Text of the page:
Can this man's staff deliver viable solutions?
Preventing a slow death
By Torleif Sorenson on 2/5/13
On Monday, January 28, following the slower-than-a-walrus-on-morphine conclusion to the Farmers Insurance Open at Torrey Pines, Tiger Woods made a notable comment about that afternoon's pace of play. Since it took three hours, 45 minutes to finish 11 holes of golf, Tiger exercised considerable restraint when he said:
Well, the group ahead of us was a hole behind most of the entire back nine. I don't know if they were warned or not or they were timed. But we were just playing slow. We were just having to wait on every shot, so it got a little slow. The three of us were losing our patience a little bit out there. I certainly was. Unfortunately, it affected my play a little bit.
This seems to be a case of fortunate timing, but over the weekend, the United States Golf Association (USGA) announced a multi-pronged research initiative into combating slow play. In his 27-minute speech on Saturday, February 2 at the USGA Annual Meeting in Coronado, Calif., USGA president Glen Nager told his audience of a new initiative to research and combat slow play. [Transcript, speech video]

Getting into some detail, Nager said that the four largest factors that affect pace of play are:
  1. Course design, including overall course length, green-to-tee distance, and the location and number of hazards;

  2. Course management and set-up, which includes green speed, hole locations, and the height settings of rough;

  3. Player management, especially better management of tee-times; and

  4. Educating golfers not just on on-course behavior, but also taking their ability into account.
Given the technological and research tools available, the USGA plans to build upon their existing Pace Rating System, gathering quantifiable data and working on feasible solutions to the problem.

In advance of the results of this research, we'd like to hear from you: Should the PGA Tour begin doling out penalty strokes for egregiously slow play?


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Image via USGA


[ comments ]
GolfSmith7 says:
Yes they should hit them with slow pace penalty and it should be a one shot on the first offense and a two shot penalty thereafter during a tournament. These are professionals not weekend hacks. They have so many advantages, people looking for their wayward shots, officials to inform them of the rules, pristine venues need I go on? There is no way, especially after the cut that there should be slow play.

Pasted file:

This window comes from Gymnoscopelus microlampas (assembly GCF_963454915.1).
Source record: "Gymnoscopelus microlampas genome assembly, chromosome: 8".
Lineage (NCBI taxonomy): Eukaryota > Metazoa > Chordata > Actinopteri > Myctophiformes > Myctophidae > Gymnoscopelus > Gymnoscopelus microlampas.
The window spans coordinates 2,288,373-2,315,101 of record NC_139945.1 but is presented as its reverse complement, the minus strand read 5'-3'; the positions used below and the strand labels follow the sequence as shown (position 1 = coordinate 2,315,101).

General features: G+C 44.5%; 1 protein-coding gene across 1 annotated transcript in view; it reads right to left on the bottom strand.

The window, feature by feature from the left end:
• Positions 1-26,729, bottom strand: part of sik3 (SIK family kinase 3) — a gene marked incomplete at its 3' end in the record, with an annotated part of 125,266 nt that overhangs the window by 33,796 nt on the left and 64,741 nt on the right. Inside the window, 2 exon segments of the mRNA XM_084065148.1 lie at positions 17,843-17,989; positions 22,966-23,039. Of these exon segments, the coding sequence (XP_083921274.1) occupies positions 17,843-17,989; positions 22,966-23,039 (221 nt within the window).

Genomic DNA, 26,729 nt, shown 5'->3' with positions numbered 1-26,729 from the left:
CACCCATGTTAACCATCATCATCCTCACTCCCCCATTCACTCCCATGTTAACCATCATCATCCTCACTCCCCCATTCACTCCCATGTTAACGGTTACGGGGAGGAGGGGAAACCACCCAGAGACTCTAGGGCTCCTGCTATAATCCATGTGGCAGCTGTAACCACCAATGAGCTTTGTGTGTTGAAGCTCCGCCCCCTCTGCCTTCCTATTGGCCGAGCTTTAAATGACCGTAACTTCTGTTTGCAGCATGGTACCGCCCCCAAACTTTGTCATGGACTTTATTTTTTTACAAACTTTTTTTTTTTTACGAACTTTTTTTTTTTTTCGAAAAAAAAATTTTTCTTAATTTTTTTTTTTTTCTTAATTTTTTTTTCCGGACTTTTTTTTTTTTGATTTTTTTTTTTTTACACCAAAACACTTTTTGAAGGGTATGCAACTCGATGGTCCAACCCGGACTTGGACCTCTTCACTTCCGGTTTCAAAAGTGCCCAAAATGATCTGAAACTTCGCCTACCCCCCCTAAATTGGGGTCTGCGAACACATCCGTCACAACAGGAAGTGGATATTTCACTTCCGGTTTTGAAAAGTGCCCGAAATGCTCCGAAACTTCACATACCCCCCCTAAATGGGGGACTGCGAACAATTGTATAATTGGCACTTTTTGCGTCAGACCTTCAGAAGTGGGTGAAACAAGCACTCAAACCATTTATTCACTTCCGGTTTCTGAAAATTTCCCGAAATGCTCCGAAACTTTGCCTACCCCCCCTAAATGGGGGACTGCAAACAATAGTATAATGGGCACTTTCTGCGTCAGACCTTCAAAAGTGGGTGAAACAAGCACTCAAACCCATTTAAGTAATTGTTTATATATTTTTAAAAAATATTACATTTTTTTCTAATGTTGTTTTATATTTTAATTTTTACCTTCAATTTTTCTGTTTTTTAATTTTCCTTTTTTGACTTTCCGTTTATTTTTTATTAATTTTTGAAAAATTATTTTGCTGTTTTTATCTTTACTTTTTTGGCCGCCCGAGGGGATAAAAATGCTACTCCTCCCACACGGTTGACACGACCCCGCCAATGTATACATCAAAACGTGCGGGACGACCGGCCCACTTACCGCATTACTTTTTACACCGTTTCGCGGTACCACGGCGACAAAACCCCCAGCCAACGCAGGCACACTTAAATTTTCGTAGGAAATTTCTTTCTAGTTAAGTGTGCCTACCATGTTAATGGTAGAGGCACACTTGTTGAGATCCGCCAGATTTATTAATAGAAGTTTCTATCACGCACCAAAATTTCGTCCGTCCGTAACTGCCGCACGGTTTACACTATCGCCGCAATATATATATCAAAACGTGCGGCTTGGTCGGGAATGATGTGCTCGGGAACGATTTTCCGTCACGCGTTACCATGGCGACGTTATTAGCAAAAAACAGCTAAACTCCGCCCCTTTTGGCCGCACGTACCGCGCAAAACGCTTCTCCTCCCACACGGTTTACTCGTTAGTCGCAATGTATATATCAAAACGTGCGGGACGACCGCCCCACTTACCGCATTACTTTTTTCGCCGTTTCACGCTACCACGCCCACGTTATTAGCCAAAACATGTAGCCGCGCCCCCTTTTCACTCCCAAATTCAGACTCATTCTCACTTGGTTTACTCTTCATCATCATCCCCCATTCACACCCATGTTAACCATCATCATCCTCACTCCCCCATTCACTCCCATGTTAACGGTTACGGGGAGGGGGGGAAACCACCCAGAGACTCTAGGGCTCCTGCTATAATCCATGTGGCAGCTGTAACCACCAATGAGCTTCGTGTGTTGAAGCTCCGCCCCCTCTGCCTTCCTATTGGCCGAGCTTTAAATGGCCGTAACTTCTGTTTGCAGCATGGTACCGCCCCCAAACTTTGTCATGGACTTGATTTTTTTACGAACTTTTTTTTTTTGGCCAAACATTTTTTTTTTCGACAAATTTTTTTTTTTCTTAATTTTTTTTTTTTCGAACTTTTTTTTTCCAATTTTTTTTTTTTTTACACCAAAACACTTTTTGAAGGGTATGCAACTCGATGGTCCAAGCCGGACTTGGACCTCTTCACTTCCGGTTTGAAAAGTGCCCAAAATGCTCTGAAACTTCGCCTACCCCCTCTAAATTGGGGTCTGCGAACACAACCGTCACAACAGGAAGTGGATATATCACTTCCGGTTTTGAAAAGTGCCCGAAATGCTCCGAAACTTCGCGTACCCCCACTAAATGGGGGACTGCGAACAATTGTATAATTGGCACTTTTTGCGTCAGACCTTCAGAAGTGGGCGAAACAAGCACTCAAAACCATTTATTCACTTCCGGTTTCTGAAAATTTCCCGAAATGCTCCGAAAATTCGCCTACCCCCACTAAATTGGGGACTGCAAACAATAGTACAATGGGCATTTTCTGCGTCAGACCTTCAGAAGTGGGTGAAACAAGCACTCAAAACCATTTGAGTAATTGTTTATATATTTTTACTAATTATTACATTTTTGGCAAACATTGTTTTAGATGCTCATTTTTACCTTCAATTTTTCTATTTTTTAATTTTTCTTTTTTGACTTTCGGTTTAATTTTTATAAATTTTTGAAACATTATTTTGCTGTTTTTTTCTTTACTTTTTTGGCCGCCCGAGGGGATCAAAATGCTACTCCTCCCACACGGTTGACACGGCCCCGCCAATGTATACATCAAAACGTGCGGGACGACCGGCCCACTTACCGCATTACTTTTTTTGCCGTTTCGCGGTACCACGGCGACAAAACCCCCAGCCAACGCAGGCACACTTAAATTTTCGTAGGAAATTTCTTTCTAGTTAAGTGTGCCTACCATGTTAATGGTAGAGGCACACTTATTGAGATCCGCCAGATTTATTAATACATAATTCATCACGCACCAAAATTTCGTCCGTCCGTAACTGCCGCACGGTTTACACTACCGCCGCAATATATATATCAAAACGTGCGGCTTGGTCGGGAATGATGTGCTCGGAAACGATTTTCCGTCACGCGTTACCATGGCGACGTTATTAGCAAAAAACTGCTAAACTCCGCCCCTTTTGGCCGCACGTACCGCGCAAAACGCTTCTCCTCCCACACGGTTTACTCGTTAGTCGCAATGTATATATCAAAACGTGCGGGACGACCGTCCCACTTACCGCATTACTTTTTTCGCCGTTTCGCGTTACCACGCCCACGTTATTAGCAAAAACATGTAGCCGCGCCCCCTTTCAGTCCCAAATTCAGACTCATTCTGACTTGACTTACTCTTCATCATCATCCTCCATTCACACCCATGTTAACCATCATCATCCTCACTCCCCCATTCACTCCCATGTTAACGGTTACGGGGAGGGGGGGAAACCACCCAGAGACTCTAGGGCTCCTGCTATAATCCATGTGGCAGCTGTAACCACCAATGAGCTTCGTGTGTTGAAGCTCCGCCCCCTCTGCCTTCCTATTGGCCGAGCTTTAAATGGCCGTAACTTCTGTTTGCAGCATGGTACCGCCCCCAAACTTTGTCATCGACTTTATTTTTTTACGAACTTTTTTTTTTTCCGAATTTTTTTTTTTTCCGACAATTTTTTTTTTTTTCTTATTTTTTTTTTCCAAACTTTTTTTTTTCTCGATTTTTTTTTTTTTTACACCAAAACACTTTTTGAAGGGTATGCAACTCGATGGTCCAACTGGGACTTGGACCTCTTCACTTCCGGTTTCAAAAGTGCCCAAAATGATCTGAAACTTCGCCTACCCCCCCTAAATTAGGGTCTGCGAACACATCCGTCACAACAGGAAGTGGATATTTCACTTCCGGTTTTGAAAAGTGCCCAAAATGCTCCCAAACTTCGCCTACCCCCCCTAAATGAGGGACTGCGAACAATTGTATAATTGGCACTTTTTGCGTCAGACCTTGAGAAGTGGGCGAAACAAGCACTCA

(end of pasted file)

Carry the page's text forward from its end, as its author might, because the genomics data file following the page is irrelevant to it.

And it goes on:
2/5/13
 
legitimatebeef says:
Wow, talk about a bureaucracy. Maybe they could've tried approaching Erik Compton and Steve Marino with a simple "HEY FELLOWS YOU MIND PICKING UP THE PACE A LITTLE?" You never know, it might have helped.
2/5/13
 
bkuehn1952 says:
My concern is with day-to-day play. All the penalties issued by the Tour and words spoken by the USGA mean little if it doesn't produce a noticeable change in the pace of play at the amateur level.
2/5/13
 
GolfSmith7 says:
Golf is a sport where you are aware of your surroundings they had to know the group in front of them left them behind. Especially when they didn't have to wait to tee off, that should have told them something. Also its not hard to know when there is a group behind you waiting on you either. Also they have a slow pace rule they just need to start enforcing it but I say have it be more harsh to get it into their heads its time to play quicker. After an initial warning then see my first post.
2/5/13
 
mjaber says:
Since they are just now launching a "research initiative", we will probably find out what the results are sometime after the Olympics.
2/5/13
 
mjaber says:
Wait... why couldn't they just ask to play through?
2/5/13
 
Beekeeper45 says:
Would have to agree, at the Pro level after the verabal warning should penalty shots be applied. Also, once the ball is addressed and a swing is made and you miss, thats a stoke, not a practice swing...whiff is a whiff and a shank....nuff said. At the amateur level at the local muni, 2 over, pick up and move on. I was behind a foursome last year they were in carts, while one was hitting the other would just sit in the cart with his ball not 5 yards away....really...once they were out of range, I tee up and take off watching them and counting shots, 15 to the green, now really is that necessary.